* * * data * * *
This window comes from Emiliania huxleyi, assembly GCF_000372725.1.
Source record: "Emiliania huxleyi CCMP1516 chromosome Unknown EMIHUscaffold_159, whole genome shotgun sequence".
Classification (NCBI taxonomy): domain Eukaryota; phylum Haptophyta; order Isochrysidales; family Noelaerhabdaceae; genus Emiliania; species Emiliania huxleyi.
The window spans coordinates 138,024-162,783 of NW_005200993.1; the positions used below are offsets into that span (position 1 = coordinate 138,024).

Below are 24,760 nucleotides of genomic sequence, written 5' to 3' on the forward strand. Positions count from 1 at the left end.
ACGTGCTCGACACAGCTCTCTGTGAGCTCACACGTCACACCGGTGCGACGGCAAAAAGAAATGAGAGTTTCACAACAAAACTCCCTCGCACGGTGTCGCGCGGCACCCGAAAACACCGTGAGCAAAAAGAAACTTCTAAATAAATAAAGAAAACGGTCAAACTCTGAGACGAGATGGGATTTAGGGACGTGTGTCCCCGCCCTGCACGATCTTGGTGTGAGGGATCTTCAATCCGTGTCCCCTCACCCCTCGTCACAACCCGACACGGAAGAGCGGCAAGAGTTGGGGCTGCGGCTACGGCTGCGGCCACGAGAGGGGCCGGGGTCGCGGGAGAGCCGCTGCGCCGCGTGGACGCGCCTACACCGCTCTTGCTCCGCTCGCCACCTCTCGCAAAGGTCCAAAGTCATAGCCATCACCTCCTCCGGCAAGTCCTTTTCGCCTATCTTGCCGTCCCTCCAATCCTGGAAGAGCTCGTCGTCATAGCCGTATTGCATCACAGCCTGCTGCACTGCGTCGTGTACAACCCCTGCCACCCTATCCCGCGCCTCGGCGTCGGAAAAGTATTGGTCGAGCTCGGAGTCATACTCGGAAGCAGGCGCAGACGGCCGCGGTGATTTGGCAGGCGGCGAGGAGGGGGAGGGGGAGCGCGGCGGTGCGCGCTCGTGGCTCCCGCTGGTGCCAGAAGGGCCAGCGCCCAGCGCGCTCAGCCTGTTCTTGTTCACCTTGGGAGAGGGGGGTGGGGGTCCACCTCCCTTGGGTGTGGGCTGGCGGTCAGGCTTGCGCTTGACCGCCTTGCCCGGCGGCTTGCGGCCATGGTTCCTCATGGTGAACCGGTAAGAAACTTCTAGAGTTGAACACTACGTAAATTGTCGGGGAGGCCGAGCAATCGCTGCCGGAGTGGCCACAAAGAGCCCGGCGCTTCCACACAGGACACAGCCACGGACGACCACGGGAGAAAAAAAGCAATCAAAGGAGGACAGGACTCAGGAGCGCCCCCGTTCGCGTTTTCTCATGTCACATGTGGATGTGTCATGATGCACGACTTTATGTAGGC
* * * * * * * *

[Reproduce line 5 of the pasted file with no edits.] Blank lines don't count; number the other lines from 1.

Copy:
Below are 24,760 nucleotides of genomic sequence, written 5' to 3' on the forward strand. Positions count from 1 at the left end.